This is the mail archive of the
mailing list for the GCC project.
Re: Inlining and estimate_num_insns
A few top-level comments on this thread:
1. The C++ community has split into two sub-communities. One is very
heavily focused on template metaprogramming. The other is doing more
"traditional" object-oriented programming. The kinds of programs
written by these two communities are drastically different, even though,
obviously, there is overlap between the two, mixed programs, etc. But,
programmers in one camp tend to think that their style is "very common"
while that of the other camp is "fancy" or "complicated". The truth is
that both are now mainstream uses of C++, and we need to try to work
well with both kinds of code.
2. I don't think we should be make any changes at this point without a
relatively comprehensive benchmarking effort. That means more than a
few programs, compiled on multiple architectures, with measurements of
both compile-time and runtime performance. I'd suggest that tramp3d is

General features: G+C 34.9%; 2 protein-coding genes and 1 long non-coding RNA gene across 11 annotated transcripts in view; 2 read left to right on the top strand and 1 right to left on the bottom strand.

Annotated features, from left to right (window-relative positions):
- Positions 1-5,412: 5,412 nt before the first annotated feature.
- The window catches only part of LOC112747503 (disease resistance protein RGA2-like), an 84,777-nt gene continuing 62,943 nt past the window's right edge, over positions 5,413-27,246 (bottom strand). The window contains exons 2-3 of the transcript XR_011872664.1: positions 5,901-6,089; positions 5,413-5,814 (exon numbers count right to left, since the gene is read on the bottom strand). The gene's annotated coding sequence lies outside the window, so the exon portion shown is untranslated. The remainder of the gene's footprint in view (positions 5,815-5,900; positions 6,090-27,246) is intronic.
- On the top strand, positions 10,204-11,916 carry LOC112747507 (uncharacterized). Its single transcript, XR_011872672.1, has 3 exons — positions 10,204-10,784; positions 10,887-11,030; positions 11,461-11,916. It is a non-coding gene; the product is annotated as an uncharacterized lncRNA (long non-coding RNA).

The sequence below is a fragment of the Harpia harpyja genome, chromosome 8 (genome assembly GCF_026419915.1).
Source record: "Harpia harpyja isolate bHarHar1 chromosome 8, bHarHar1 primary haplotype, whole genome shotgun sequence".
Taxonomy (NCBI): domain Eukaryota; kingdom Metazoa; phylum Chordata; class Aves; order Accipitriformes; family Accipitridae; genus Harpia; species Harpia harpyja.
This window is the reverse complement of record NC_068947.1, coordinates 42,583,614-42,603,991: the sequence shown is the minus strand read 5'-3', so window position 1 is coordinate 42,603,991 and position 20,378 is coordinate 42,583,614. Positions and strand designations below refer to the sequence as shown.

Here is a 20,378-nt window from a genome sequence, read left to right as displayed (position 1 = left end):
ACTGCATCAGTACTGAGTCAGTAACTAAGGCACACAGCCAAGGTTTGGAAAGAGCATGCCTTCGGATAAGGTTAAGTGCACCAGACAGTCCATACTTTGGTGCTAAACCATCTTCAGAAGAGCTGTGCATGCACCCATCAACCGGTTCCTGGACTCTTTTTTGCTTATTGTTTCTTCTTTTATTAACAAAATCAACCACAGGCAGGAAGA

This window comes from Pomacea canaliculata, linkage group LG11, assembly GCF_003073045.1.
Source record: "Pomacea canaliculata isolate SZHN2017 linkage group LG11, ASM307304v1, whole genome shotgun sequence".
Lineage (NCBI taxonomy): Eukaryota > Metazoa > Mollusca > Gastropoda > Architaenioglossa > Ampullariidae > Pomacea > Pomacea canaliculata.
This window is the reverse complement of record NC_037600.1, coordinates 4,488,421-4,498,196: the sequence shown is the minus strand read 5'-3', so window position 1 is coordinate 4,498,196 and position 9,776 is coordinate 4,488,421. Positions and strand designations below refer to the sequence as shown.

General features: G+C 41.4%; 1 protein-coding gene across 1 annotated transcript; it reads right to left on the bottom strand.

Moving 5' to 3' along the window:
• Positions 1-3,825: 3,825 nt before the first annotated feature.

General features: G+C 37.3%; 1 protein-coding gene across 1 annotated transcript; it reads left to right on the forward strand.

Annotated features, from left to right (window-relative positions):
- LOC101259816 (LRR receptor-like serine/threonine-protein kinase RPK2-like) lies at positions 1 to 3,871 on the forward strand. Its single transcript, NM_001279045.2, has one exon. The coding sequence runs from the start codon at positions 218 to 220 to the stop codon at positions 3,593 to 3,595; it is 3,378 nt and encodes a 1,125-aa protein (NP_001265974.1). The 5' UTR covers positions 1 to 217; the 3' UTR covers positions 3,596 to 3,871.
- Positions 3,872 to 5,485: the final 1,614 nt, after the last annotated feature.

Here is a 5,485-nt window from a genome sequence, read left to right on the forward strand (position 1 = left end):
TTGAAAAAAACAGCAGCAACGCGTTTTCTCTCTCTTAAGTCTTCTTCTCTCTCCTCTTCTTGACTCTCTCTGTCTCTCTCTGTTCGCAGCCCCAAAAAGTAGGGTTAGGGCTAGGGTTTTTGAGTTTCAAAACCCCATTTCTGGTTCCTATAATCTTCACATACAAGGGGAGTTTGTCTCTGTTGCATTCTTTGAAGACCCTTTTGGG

fine, but I'd also suggesting looking at KDE, Boost, and libstdc++-v3.
I'd try to measure total compilation time, total code size, and some
measure of performance. (Since C++ inlining should generally -- but not
always, of course -- result in smaller code due to removal of calls,
code size is probably a rough proxy of performance.)
3. Richard's attempt to discount stuff from being counted unnecessarily
in return statements makes sense to me.
4. I don't see any reason to think that an inliner tuned well for C++
would not also work well in C, though the opposite might not be true.
(People using inline heavily in C are generally writing code that looks
relatively similar to OO C++ programs.)
5. However, it really might be sensible to have the C++ front end treat
"inline" as a command, rather than a hint, by default. It might be that
explicit uses of inline should be pretty much unconditionally honored.
(I'd say that functions defined in a class, but not marked inline,
should not be given this behavior. That's partly because other
compilers already treat "inline" in a class definition as more emphatic
than just defining the function there, so there's a body of existing
code out there that relies on this.) I suspect that having the C++
front end treat "inline" as a command would fix most of the C++ inlining
problems without requiring any tuning of the inlining algorithms. Has
anybody experimented with that potentially much less intrusive fix?